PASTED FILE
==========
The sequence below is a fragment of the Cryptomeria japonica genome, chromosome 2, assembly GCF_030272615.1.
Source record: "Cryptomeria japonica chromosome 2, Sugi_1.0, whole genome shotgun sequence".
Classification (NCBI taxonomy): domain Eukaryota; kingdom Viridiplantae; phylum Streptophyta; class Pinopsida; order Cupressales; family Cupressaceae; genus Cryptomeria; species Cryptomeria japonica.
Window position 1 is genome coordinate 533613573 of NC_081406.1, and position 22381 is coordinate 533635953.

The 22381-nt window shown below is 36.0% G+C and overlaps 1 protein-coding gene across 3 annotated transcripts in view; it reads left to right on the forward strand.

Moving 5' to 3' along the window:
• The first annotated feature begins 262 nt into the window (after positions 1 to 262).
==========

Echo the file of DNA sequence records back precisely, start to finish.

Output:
The sequence below is a fragment of the Cryptomeria japonica genome, chromosome 2, assembly GCF_030272615.1.
Source record: "Cryptomeria japonica chromosome 2, Sugi_1.0, whole genome shotgun sequence".
Classification (NCBI taxonomy): domain Eukaryota; kingdom Viridiplantae; phylum Streptophyta; class Pinopsida; order Cupressales; family Cupressaceae; genus Cryptomeria; species Cryptomeria japonica.
Window position 1 is genome coordinate 533613573 of NC_081406.1, and position 22381 is coordinate 533635953.

The 22381-nt window shown below is 36.0% G+C and overlaps 1 protein-coding gene across 3 annotated transcripts in view; it reads left to right on the forward strand.

Moving 5' to 3' along the window:
• The first annotated feature begins 262 nt into the window (after positions 1 to 262).